it may ultimately provide. Tere are no bargains here. Sustainablealternatives, including wind, solar, hydro, and geothermal, have ar better
net energy 
nuclear roulette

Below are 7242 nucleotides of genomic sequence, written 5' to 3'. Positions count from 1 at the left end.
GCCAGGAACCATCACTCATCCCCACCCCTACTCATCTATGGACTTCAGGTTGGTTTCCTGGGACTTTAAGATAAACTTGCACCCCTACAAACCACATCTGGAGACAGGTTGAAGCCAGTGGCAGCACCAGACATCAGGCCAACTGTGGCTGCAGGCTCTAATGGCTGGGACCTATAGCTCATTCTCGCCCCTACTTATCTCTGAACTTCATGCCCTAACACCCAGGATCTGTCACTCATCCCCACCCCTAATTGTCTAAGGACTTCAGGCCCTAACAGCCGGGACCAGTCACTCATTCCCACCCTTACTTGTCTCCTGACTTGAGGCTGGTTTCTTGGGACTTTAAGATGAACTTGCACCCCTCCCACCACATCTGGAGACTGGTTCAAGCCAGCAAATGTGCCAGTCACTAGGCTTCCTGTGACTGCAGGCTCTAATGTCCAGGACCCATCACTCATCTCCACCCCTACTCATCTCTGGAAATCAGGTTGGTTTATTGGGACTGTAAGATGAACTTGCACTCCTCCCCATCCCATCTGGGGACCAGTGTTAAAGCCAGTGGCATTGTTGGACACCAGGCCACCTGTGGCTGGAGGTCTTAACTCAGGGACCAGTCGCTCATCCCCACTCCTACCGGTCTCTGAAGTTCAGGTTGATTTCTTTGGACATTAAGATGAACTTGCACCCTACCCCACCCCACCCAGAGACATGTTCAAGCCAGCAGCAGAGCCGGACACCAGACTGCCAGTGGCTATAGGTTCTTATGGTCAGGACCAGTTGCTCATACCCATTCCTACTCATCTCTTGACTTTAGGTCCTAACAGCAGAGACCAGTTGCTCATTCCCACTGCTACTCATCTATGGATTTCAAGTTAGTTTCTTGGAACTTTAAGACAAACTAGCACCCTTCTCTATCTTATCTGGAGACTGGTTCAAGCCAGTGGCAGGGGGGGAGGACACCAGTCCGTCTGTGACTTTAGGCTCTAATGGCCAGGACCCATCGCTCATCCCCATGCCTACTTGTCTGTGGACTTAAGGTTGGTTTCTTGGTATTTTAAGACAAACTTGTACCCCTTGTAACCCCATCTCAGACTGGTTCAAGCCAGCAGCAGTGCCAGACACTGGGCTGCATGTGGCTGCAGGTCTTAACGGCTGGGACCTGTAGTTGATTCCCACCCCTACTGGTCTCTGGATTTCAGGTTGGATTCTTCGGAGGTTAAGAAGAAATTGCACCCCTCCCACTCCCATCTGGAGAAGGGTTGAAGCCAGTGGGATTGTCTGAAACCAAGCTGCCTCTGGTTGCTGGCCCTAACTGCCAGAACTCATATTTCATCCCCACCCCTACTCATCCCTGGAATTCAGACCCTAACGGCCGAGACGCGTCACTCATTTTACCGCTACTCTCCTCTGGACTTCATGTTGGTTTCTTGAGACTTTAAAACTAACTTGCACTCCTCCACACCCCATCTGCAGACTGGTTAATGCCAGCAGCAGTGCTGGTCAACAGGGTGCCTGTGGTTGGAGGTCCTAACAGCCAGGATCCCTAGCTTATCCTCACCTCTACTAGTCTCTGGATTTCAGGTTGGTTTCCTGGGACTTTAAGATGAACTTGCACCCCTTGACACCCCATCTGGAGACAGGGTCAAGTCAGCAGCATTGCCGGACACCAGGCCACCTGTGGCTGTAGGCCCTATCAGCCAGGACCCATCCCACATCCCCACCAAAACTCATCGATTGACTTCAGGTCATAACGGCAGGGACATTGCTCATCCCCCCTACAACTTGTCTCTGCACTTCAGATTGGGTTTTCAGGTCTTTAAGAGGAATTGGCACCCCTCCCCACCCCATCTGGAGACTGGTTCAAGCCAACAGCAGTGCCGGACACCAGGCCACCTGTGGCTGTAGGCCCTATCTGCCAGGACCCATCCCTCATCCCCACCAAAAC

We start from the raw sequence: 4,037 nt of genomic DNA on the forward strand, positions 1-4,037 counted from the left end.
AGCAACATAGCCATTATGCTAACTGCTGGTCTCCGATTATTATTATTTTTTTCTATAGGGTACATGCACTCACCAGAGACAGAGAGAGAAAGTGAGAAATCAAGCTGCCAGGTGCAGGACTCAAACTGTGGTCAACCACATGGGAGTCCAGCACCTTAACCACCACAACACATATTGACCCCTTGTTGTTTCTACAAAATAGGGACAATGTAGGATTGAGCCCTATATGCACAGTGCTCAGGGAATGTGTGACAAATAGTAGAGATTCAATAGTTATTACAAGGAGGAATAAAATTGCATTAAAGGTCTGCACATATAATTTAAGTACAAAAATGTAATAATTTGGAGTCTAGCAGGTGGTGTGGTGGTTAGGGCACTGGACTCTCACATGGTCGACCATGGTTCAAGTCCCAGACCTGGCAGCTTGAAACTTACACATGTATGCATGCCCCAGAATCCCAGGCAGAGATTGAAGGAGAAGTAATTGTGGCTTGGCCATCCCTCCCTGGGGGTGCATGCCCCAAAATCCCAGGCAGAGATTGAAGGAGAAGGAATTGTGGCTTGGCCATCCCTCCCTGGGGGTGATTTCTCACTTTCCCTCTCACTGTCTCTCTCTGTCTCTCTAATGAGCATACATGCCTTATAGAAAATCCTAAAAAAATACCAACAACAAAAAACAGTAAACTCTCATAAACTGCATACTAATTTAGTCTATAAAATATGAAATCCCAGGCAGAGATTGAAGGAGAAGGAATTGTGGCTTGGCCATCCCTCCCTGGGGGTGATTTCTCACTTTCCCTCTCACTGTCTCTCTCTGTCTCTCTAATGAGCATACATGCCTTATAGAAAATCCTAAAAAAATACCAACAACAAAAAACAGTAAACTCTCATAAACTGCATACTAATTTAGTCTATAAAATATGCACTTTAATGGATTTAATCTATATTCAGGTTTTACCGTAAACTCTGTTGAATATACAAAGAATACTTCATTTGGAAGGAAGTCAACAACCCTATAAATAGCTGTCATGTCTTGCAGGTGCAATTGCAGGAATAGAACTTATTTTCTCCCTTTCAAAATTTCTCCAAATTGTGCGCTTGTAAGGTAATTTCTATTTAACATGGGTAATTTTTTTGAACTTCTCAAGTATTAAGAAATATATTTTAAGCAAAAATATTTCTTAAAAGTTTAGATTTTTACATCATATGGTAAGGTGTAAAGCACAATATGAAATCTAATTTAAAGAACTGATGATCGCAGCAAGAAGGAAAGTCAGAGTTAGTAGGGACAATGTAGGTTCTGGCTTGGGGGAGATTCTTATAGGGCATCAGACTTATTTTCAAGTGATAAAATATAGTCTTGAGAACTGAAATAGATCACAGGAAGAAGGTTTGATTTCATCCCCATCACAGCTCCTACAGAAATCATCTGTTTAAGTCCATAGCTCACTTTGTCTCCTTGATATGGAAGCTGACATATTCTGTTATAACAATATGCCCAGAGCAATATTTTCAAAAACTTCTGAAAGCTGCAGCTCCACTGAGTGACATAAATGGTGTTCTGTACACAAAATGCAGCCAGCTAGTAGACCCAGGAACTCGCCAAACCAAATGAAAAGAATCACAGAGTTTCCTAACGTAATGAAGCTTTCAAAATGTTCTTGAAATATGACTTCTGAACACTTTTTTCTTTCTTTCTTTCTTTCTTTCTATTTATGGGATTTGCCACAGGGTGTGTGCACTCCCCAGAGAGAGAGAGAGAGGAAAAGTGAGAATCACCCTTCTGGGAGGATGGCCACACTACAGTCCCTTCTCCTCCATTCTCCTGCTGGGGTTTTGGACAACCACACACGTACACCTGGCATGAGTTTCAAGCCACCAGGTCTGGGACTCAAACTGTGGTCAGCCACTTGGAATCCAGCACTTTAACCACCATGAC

But that’s the least o it. Te overriding problem with nuclear energy, which dwars all others, is that nuclear production demands that society deal with all the spectacularly dangerous emanations and waste products intrinsicto that production. Te risks lie ar beyond the horizon o our imaginations.Nuclear accidents can make large regions uninhabitable. Tey can bankruptnations. Even a nuclear reactor’s routine, day-by-day leaks pose generationalhazards that should make us shudder. o run the industry saely would meanisolating its waste products or at least tens o thousands o years—not tomention controlling the risks o weapons prolieration. Are we somehow exempt rom history? Few civilizations last more than a couple o hundred years. Te Romans lasted about 700 years and did very well or a while. Butthey made some mistaken assumptions about their own permanence that are very similar to those we are making now. Te situation would be comical i it weren’t so deadly. What hubris. What madness!How exactly will the nuclear industrys vast tonnage o radioactive wastebe saely isolated rom uture generations? What will shield our grandchil-dren—and theirs? Tis report goes to great lengths to demonstrate that nosuccessul containment system has yet been invented to package this stu successully beyond a very short period. Everywhere, eorts to store these wastes underground have been resisted vigorously by local communities—and with good reason. Te problem o long-term storage lasting eons begins to suggest that we contemplate some kind o permanent signage we might deploy aroundthese danger zones. But what language should we use? Will English still bespoken ater a quarter million years, in say, the year 25,2012 AD? And eventhen, the radioactive danger will still be present. Our legacy o poisonedearth will be, eectively, eternal. Te only thing more bizarre than the demand that we accept these circum-stances is that the governments o numerous highly developed, well-educatedcountries, including our own, have agreed to let this technology operate. Tey expect the public to agree to these grim prospects. Tey tell us we must let thistechnology prolierate; we must blind ourselves to its risks; we must continueto contribute our tax dollars to subsidize the unknowable costs o maintainingthe industry and cleaning up the devastation it leaves behind. But it’s not only governments, desperate or energy, that accept these conditions. Much o thepublic, as well, remains entranced by the energy industry’s reassuring publicrelations and advertising mantras. We need to shake o this state o denial. Tesituation is so grave that we should more properly be camped out night and day in ront o legislative and regulatory bodies demanding the permanent end to any and every expression o this continued nuclear menace, be it civilian or military.